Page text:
Friday, 21 June 2013

NBN: $7,500 for Fibre connection if you have Rural Electricity?

A number of folk have independently come up with the "obvious" solution of giving people in the country access to "real" broadband by stringing Optical Fibre under high-voltage distribution lines. Just as was done in my backyard here in Canberra.

Those that have been "around the block" often enough know that "obvious" solutions like this are seldom practical and never easy.

I believe that Fibre, at least in Victoria, could be run to all rural households connected to the Electricity Grid for a total of $7,500/household. This could be split 3 ways between the Federal & State Governments and the householder, separate from NBN Co funding. A critical part of the scheme would be dual-purposing the cable: providing backhaul and Customer Access Network.

An extra benefit of this scheme is providing backhaul Optical Fibre into all small country towns, allowing NBN Co to deploy cheaper Fibre, not Fixed Wireless.

There are three conditions this could make this scheme work:
  •  everyone in the country that wants high-speed, low-latency Fibre broadband is probably already connected to the electricity grid.
  •  most of these people are in business, agri-business as we now call farming, and would make a large investment if they saw a good return on investment.
    • This isn't quite right. There are many people, presumably on smaller holdings, that are retired and on fixed incomes. Is this 30%? Haven't chased down the ABS figures.
  •  I think that if fibre could be delivered for around $7,500 that HiDef teleconferencing  alone would save them enough in mileage to pay for it in 12-18 months (12-16,000 km of travel avoided. More if time saved is counted).
My central question is: could Optical Fibre be run in the country for as low as $10,000/km.

The usual costs quoted for buried long-distance cable is $30,000/km, I'm not sure how this is arrived at.
Cable alone costs ~$1-2,000/km. Not sure of differences between aerial and underground.

A Victorian DPI report gives figures of $40,000/km and $50,000/km for Single Wire Earth Return (SWER) and Two wire High Voltage (11Kv)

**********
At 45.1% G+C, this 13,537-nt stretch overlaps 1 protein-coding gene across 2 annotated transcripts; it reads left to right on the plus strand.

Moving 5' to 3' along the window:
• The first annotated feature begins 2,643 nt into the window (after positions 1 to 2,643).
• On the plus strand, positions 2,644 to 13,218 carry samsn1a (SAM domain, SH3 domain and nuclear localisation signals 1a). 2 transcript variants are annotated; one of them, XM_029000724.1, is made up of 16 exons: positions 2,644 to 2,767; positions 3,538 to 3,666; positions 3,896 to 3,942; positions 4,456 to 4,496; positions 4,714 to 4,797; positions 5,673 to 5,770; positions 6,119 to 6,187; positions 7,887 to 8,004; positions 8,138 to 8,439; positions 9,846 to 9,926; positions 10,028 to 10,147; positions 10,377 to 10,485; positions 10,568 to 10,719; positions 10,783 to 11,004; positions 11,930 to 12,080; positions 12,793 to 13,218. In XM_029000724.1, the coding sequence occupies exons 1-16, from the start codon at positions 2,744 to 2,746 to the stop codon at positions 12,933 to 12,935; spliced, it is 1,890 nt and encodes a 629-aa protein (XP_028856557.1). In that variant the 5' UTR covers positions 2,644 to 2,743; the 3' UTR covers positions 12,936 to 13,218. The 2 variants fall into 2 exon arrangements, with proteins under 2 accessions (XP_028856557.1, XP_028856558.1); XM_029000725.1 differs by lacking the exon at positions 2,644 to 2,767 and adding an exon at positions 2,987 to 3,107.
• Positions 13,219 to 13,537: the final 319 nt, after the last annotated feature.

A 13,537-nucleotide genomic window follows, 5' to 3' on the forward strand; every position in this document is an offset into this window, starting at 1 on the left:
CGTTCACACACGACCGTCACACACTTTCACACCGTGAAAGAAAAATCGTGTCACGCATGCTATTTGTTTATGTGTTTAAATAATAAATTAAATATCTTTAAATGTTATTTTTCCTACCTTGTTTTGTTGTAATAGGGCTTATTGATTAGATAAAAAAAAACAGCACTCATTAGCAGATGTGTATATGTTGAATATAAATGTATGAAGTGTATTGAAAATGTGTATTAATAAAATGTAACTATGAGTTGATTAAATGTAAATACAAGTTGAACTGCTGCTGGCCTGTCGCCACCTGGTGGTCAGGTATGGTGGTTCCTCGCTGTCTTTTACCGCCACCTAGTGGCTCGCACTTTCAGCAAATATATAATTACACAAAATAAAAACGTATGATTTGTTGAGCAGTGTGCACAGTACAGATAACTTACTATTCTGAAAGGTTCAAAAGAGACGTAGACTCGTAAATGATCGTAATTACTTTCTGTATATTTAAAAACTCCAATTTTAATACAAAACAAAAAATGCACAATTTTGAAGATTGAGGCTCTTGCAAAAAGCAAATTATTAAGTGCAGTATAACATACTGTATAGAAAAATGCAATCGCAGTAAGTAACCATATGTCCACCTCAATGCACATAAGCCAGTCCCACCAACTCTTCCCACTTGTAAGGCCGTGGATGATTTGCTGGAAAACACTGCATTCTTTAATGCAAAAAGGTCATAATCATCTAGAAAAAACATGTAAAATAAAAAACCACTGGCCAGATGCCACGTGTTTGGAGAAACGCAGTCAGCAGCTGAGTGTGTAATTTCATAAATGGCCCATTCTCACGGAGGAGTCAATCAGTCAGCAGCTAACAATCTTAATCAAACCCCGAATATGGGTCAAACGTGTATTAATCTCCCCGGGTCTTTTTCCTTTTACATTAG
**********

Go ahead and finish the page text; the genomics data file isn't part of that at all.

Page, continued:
The report also gives:
  • 84,000km of High-V country distribution to ~134,000 households (ABS),
    • for 1.6 households/km.
  • 34%, ~24,000km is SWER. 2-wire & 3-wire 11Kv account for the rest.
Bulk figures for Australia are:
  •  9M households at 10hh/km, for 900,000km distribution network.
  • Urban density is 50hh/km (20-120hh/km). No idea of total urban households, nor
Research by an associate has suggested that even a lightweight 12-core fibre cable with a nylon/non-metallic strength member can't be strung on the SWER network. The poles have no engineering margin and wouldn't cope with the extra weight or wind-loading.

I can think of three different solutions to this:
  • replace the conductor with a new hybrid cable with fibre integrated of the same dimensions. Not sure about weight.
  • run a lightweight, small diameter fibre cable 1-1.5m below the wire, upgrading poles where wind-loading mandates
  • Bury small diameter plastic pipe/conduit in the right-of-way (at 400 - 600mm, not 2000mm) and run under the wire over gullies and streams, upgrading only those poles if needed. Or these crossings are done with hybrid cable.
I haven't a clue about the engineering or economic feasibility of any of these approaches.

A central question in all this is:
  • Why would the Power Distribution Company do this?
  • How could it monetise the investment?
1. If costs can be held to $7,500, there would be full cost recovery from the subscribers.

2. Some rental of the Customer access network (CAN) from NBN Co.

3. Leveraging the Fibre CAN network into a backhaul or long-distance transmission network as well.
This long-distance asset via alternate paths could be resold to many Service Providers, even NBN Co.

Malcolm Moore, a Telecomms Engineer who was responsible for Network Planning in Telstra for quite some time, has created an innovative design and created first-cut estimates for a shared Backhaul/CAN Fibre network. I think there's a good business model that's being overlooked and thoroughly within Electricity Network owners capability.

"An Inexpensive Non-Urban FTTP"

My guess is that country business folk would appreciate the relevance and utility of a direct Fibre connection, even if they have to fund an amount of it directly themselves.

I can't create a detailed nor fully costed plan, but have come up with a reasonable bounded estimate here.

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